The caller ID displayed an Iowa area code. I answered the phone, and the caller asked me if I was me. This can be a tricky question. You never know who might be trying to peddle what manner of snake oil.
I cautiously replied that I was, indeed, me. "Good!" boomed the voice in the earpiece. "I've been looking for you for three years!"
This was intriguing enough to keep me on the line.
The caller was Bruce Osborn of Cylinder, Iowa. He explained that he was making a documentary about Jesse James and was wondering if I would be part of it.
I promptly told Bruce that he had the wrong number. While I had certainly heard of the infamous outlaw, I am nowhere near an expert. As with most topics, my knowledge regarding Jesse James is a mile wide and a molecule deep.
Bruce said that he had an old column of mine regarding Jesse James. I can't recollect what happened this morning, so remembering what I wrote years ago was out of the question. Thank goodness my computer has a better memory than me!
Once my computer recalled it, I recalled that that epistle was a rumination on the James brothers' flight across Minnesota after their botched bank heist in Northfield. Perhaps the world's most renowned escape took place when Jesse jumped his horse across Devil's Gulch at what is now Garretson, S.D.
I again insisted that I'm no expert, but Bruce insisted to the contrary. We ended our talk amicably, even though I still thought it might be a prank. But a few days later the mail brought a package from Movie Productions, LLC, the company Bruce mentioned. The packet contained a DVD and other materials that proved that these folks are serious about their James Gang documentary.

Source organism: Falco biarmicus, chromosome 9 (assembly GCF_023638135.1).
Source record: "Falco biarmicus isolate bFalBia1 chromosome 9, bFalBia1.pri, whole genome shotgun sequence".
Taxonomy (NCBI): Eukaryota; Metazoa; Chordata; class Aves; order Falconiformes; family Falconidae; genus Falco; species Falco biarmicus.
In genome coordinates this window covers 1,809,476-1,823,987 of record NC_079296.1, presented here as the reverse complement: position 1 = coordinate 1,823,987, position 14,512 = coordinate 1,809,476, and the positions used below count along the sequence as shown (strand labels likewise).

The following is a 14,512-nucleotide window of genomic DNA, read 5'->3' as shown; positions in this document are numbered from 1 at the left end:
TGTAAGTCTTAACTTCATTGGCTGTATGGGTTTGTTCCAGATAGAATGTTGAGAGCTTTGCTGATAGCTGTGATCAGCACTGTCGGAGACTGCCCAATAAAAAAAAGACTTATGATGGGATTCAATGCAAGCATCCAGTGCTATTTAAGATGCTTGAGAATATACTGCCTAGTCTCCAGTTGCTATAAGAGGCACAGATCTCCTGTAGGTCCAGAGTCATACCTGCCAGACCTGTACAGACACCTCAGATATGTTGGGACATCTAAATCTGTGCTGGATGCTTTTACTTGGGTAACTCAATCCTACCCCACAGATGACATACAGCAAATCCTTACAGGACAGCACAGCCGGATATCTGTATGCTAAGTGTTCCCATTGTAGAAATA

I recently journeyed to Garretson to meet Mr. Osborn. Bruce is a very nice fellow, gregarious and outgoing. We went to Devil's Gulch Park and met with some dedicated volunteers from the Garretson Area Historical Society.
Bruce unfolded a map of southern Minnesota that marked the places where Frank and Jesse stayed during their grueling getaway.
"They would have followed this old stagecoach road," he said, dragging his finger across the map. It's easy to forget that there were very few real roads out here in 1876, that this region was mostly wide-open prairie.
I asked Bruce what had sparked his interest in the James Gang.
"I was a cattle buyer and was driving to an auction when I happened to see a sign near La Salle that said 'Site of capture of the Younger brothers.' I stopped to take a look, and it hit me that history actually happened right here. I was hooked. I've been chasing Jesse James for the past 10 years!"
There are those who don't believe that Jesse James jumped Devil's Gulch, pointing to the uneven height of the opposing ledges. One of the volunteers showed us a 1900 photo of Devil's Gulch. The image clearly proves that the rocky outcroppings were formerly covered with soil and nearly level with each other.
Staring at the photo, I could almost hear the thunder of hooves as the posse closed in. A shout of "We got him!" rang through the autumn air. The desperado wheeled his horse and dug in his spurs.
The posse watched in disbelief as horse and rider sailed over the yawning maw of the gulch. Jesse James landed safely and galloped off into the realm of legend.
The entire film crew was comprised of Bruce. He was cameraman, soundman, lighting guy and director all in one. He had each Historical Society volunteer sit beside a plaque that marked the jumping-off point and talk about the gulch and the celebrated leap. It was a very relaxed process, not at all like my preconceived notions about filmmaking.
When my turn came, I shared some local Jesse James lore. For instance, it's my understanding that a Murray County posse didn't so much chase the James brothers as trail them at a respectful distance. Once they crossed the county line, they were someone else's problem.
It wasn't much, but Bruce seemed pleased with my contribution. When we were done - it was "a wrap," as we say in showbiz - I asked Bruce if he believed that Jesse jumped the gulch.
"He absolutely did. There's no doubt in my mind!" he said.
We made a film that day, but we also made history. And it's fun to entertain the fantasy that 137 years from now, folks might still be talking about the things that happened that afternoon at Devil's Gulch.